Hiring for Attitude, Training for Skill
What do companies like Southwest Airlines, Ritz-Carlton, and Zappos have in common? They hire for attitude and train for skill. It is a simple mantra, but one that has a profound impact on how to successfully recruit and select new employees.
Hiring for attitude is about building a distinctive workplace culture and company brand that, unlike skill sets, cannot easily be copied in the market. It is what gives companies like those mentioned above their unique character and competitive advantage.
Follow the lead of these successful companies as you look to recruit great candidates. Here are some ideas to get you started:
Benefits of Prioritising Soft Skills
During their hiring process, companies like Zappos weigh attitudinal characteristics very heavily. These are personal attributes that are difficult to train, like being a people-person, having an upbeat personality, or possessing a keen ability to learn new things.
While these firms will not ignore technical skills (Southwest does not put unqualified pilots in the cockpit, no matter how bright and cheery they are) they nonetheless look very carefully at these soft skills—far more than most employers do.
These companies gain a lot from this hiring strategy. By hiring for attitude, in alignment with their company brand, they reinforce their distinctive company culture with each new hire who is a great fit. Because they are hiring people whose values align with that culture, the end result is a workforce that is happier, more engaged and less likely to turn over.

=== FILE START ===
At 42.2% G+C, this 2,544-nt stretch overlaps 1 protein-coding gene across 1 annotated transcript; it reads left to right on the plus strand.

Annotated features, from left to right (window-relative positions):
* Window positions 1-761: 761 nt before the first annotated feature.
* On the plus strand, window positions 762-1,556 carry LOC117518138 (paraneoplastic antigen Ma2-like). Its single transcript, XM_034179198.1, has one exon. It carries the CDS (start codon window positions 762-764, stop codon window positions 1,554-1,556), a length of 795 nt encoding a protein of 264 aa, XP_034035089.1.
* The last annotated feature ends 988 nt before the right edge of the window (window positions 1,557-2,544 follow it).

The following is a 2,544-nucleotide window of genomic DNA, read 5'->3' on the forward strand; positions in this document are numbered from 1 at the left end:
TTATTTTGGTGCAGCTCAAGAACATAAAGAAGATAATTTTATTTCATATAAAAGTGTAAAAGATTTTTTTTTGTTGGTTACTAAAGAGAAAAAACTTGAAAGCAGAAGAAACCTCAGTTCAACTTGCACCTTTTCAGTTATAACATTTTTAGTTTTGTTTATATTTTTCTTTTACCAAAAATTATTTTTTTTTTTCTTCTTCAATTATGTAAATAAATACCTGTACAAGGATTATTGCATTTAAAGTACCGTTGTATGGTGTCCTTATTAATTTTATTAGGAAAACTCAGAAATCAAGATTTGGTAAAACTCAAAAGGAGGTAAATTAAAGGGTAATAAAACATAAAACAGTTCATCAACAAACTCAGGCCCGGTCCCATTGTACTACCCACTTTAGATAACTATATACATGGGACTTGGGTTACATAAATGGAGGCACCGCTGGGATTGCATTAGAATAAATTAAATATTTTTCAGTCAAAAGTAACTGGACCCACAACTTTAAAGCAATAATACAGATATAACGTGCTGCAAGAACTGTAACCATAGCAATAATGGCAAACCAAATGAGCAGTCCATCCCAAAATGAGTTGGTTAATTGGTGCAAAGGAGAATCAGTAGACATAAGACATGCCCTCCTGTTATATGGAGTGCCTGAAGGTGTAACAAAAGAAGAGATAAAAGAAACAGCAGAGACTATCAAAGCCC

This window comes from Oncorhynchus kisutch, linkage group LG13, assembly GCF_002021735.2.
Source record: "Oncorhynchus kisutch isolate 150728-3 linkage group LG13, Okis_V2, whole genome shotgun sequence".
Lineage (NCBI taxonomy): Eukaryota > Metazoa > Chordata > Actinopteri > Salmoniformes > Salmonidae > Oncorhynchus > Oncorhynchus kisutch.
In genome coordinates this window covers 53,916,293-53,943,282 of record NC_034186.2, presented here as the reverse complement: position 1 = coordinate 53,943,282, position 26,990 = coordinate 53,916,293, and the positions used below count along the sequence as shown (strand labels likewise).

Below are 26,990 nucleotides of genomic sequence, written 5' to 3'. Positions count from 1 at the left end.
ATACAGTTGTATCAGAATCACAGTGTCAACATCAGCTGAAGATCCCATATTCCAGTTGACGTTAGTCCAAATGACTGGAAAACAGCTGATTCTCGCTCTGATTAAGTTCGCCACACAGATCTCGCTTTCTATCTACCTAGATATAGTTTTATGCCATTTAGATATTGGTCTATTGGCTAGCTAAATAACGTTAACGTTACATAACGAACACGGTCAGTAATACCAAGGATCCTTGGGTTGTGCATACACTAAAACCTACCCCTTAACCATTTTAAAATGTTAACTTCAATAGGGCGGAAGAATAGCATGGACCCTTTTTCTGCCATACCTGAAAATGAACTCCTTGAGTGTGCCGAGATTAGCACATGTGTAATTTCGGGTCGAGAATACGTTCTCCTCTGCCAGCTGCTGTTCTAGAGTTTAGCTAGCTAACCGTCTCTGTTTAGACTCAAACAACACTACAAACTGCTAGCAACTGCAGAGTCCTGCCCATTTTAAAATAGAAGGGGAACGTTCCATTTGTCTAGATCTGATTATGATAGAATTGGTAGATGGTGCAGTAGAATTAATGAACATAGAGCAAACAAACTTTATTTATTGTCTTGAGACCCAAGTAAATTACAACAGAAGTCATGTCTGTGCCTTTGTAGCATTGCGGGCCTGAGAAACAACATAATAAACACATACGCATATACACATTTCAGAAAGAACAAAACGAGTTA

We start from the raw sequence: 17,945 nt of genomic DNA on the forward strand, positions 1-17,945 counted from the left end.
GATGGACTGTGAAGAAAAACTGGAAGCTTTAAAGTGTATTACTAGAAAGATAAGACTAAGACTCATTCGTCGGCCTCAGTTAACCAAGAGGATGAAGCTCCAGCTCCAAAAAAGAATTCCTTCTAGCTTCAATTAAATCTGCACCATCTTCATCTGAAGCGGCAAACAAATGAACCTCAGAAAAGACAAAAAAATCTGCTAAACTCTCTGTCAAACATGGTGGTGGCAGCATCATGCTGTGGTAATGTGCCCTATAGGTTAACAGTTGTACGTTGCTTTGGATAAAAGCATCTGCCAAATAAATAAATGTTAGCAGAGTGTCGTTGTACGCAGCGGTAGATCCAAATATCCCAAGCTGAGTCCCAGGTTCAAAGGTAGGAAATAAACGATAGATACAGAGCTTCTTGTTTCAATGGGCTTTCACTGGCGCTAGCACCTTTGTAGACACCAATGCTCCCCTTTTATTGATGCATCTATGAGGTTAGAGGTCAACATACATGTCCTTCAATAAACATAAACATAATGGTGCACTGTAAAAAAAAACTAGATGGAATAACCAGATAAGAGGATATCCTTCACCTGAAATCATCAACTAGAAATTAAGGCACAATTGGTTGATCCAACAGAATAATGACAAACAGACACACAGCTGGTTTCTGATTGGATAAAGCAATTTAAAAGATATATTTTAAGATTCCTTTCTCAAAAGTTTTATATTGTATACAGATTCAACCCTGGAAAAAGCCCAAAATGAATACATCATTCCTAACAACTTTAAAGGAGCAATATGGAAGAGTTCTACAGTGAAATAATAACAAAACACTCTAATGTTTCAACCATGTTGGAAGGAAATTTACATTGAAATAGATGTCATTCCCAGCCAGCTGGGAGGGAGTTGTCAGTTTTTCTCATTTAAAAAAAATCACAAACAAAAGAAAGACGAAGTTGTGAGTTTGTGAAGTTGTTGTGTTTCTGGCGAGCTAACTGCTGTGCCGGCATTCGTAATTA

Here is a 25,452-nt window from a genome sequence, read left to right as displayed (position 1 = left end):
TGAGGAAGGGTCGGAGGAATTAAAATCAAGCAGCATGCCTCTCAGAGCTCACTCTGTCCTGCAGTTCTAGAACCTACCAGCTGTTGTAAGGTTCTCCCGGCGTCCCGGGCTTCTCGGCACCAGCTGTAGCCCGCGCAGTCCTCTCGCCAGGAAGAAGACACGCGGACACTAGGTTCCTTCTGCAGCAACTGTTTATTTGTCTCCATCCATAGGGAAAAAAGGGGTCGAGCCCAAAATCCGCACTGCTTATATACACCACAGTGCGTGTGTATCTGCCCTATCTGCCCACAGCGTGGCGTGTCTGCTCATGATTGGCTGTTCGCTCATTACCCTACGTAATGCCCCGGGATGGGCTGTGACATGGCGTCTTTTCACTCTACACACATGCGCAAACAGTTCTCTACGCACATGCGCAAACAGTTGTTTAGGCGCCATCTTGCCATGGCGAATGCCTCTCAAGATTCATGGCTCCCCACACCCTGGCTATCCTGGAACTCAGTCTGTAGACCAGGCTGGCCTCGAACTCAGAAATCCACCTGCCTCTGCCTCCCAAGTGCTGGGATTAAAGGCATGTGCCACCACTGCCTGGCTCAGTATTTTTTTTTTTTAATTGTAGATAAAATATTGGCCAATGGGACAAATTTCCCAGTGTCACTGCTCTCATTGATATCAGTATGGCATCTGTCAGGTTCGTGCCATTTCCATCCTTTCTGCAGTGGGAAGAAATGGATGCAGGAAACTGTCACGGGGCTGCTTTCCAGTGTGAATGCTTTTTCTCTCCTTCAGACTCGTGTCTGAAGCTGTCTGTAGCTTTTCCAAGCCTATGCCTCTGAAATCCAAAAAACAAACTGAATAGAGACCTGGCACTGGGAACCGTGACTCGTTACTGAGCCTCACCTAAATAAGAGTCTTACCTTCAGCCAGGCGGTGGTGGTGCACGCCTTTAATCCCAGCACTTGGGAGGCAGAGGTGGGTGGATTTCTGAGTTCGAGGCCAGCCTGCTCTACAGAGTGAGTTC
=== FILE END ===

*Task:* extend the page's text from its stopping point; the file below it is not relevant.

But the benefits of this hiring process do not stop there. When a workforce embodies the company brand (think about how Southwest employees exude “fun”), it differentiates the customer experience where it counts most—in consumers’ one-on-one interactions with your staff.
If you have any doubt about the power of that dynamic, just consider how Southwest, Ritz-Carlton, and Zappos have dominated their respective markets by prioritising the attitude of employees over their hard skills.
Five Steps to Hiring for Attitude
So how should you go about recruiting people with the right attitude, seeding your workforce with true brand ambassadors? You could run your applicants through personality tests and behavioural assessments, but that can be pricey, time-consuming, and onerous for the candidates.
Fortunately, there are other approaches you can use to put this strategy in practice. Here are five simple, low-cost effective hiring strategies to hire for attitude:
1. Be Clear About Expectations
Take advantage of candidate self-selection by clearly broadcasting what qualities you look for when bringing on new staff. For example, if you tell the world that you’re in the market for extroverts—fewer introverts will apply (and that is a good outcome for you and them).
By defining what personal qualities you are searching for up-front, you make it more likely that candidates with those attributes will throw their hats into the ring.
2. Be Proactive